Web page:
Monday, May 30, 2011

Small Successes: the Mahala Boys

Mahala is a word deceptively simple given the complex construct it houses.  In fact, it is probably this complexity that makes the word so thoroughly Moldovan.  In Moldoveneşti, mahala means neighborhood.  It is descended from the Turkish (and in turn Arabic) word mahalle, a term introduced throughout the Balkans during the period of Ottoman rule.  In literary (i.e. Romanian) Romanian, however, mahala has come to mean more of a slum.  Before even arriving at the complexities of the actual Moldovan mahala then, the word itself is a signpost showing the historical fork between Romania and Moldova.  It is a very Eastern European dark irony that the word for neighborhood in Europe’s poorest country means “slum” in the same language spoken by its richer neighbor to the west.  If Romanians often point out politely that Moldovan Romanian is an archaic and rural dialect, then the word mahala captures the subtler unspoken chauvinism between these richer and poorer neighbors.

Even in Moldova, however, a mahala is so much more than a geographical boundary.  It’s an agricultural system, a living map of generations of familial histories, and a complex network for the exchange of gossip and information.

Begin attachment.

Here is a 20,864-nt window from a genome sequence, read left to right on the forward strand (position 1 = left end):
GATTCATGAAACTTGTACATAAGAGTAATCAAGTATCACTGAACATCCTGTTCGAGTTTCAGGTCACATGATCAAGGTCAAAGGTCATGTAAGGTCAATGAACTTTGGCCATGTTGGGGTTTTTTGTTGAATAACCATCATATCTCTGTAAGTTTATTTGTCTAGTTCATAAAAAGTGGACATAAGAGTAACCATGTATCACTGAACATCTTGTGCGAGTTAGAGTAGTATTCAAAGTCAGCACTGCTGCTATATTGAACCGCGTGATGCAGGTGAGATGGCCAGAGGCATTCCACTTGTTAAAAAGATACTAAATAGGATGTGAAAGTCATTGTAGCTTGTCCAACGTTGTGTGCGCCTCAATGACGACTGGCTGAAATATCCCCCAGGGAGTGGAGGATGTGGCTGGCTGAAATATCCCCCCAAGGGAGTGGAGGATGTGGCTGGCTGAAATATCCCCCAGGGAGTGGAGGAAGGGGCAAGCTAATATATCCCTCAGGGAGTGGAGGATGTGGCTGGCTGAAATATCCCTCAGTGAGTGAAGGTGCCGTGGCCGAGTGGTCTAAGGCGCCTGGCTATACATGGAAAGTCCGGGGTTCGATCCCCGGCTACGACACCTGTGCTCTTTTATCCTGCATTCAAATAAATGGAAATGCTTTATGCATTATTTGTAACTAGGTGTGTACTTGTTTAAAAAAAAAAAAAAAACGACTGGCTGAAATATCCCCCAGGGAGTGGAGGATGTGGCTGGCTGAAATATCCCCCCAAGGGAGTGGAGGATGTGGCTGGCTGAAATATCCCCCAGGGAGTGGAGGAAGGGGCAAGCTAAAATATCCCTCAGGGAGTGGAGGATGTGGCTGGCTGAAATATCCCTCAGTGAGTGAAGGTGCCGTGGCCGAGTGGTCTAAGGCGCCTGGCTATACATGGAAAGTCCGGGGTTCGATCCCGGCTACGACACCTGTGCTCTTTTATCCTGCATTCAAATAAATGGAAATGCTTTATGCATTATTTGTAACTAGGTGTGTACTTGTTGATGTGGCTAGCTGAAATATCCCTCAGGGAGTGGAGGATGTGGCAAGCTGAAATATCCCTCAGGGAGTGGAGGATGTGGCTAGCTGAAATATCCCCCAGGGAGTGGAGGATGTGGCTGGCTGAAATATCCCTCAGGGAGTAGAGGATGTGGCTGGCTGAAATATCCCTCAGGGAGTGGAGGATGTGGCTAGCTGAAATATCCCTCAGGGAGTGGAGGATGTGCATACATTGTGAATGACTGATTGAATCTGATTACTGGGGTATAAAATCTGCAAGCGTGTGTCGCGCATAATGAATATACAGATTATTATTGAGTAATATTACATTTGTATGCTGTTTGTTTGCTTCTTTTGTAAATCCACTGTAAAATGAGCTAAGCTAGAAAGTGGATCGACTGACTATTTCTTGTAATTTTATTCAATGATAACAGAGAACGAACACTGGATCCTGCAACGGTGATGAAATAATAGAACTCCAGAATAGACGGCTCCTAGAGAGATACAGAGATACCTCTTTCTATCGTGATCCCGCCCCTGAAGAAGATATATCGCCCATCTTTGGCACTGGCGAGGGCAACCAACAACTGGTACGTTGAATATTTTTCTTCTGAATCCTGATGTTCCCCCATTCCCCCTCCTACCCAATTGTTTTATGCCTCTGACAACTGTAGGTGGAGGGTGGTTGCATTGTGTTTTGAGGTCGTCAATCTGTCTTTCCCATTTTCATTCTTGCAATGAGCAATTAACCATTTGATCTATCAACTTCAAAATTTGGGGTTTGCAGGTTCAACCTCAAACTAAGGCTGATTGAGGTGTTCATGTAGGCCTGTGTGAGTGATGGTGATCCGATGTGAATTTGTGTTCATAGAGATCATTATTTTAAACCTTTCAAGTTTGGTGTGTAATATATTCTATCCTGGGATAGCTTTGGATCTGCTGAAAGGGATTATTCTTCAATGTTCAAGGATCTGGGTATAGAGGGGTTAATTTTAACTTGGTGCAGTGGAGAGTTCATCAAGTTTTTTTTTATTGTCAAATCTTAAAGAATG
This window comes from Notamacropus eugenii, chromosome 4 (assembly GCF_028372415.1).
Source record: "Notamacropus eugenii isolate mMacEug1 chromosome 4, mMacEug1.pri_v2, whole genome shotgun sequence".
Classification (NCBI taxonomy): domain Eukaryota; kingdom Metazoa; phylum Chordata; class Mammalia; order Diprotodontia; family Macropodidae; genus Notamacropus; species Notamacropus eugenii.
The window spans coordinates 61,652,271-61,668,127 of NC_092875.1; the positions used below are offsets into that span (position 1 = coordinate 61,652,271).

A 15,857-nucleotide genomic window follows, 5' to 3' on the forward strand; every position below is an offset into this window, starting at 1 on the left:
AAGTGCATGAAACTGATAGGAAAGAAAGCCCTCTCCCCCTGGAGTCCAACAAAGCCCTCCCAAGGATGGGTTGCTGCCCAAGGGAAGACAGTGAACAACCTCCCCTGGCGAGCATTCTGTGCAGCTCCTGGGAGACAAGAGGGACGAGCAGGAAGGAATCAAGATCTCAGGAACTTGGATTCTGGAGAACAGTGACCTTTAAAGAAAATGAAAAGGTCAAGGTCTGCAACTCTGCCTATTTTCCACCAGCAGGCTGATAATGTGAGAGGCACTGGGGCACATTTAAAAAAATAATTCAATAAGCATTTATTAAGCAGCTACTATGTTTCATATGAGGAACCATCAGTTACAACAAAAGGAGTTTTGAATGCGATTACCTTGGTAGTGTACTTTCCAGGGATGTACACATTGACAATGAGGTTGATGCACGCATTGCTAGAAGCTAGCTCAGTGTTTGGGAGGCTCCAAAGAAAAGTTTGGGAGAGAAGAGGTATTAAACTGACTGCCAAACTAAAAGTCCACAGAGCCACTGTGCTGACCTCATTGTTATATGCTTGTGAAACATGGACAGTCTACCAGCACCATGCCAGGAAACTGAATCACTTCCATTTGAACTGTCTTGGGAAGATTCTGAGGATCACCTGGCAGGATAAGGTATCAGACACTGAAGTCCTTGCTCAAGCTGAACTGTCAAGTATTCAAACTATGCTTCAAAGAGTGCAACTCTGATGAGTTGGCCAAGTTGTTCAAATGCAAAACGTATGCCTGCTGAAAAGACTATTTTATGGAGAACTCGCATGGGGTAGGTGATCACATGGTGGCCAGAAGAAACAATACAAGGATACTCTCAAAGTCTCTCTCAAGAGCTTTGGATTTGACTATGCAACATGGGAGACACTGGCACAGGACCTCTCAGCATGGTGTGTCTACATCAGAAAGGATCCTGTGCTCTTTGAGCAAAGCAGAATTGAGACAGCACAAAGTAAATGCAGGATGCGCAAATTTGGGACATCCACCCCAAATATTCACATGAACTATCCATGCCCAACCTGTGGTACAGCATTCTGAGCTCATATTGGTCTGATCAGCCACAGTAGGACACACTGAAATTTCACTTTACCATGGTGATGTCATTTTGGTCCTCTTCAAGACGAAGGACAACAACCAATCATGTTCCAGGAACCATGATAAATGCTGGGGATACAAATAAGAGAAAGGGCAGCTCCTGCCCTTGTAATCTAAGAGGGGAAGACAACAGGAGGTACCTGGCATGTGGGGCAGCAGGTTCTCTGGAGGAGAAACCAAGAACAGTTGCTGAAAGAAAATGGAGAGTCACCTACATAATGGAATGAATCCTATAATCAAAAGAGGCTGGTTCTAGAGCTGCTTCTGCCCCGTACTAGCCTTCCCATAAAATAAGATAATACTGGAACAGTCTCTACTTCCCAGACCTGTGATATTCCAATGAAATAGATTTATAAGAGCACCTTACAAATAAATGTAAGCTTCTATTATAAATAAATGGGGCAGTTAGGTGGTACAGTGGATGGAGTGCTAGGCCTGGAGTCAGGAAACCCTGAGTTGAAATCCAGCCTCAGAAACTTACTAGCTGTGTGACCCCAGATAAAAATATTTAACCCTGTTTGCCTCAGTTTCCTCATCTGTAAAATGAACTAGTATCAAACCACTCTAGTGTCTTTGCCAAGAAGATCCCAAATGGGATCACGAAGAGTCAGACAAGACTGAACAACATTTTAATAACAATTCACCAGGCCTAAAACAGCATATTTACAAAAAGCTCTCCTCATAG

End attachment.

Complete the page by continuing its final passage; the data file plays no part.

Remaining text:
One never really leaves their mahala in Moldova.  The village knows where you grew up, and if you move, somebody has relatives there too.  Even if one moves to the city, they might well choose to live in an apartment next door to somebody else from their village – it simplifies the flow of fresh produce coming in daily from relatives on the morning bus from the village.  Our own small village has a mahala reaching as far as Billings, Montana.

We volunteers, on the other hand, come from outside the system – we arrive mahala-less.  So often, we are reminded of the frustrations that implies when trying to work with our adult colleagues – not knowing the right person to talk to in order to cut through the red tape, not knowing a particular history that prevents two potential partners from working together.  But our tabula rasa also grants us some potentially powerful freedoms, particularly with students.

The Moldovan education system is fairly formal, with the respect and distance between students and teachers we would associate with bygone ages.  But in the villages, the school corridors are also inlaid into the twisting streets of the mahalas, where mutual support and the community is literally what enables humans to cultivate food by hand and live through harsh winters.  At the same time this formality dictates distance between teacher and student, then, it is never forgotten who is neighbors or relatives with whom, and thus who a student or teacher can best turn to for help in a moment of need.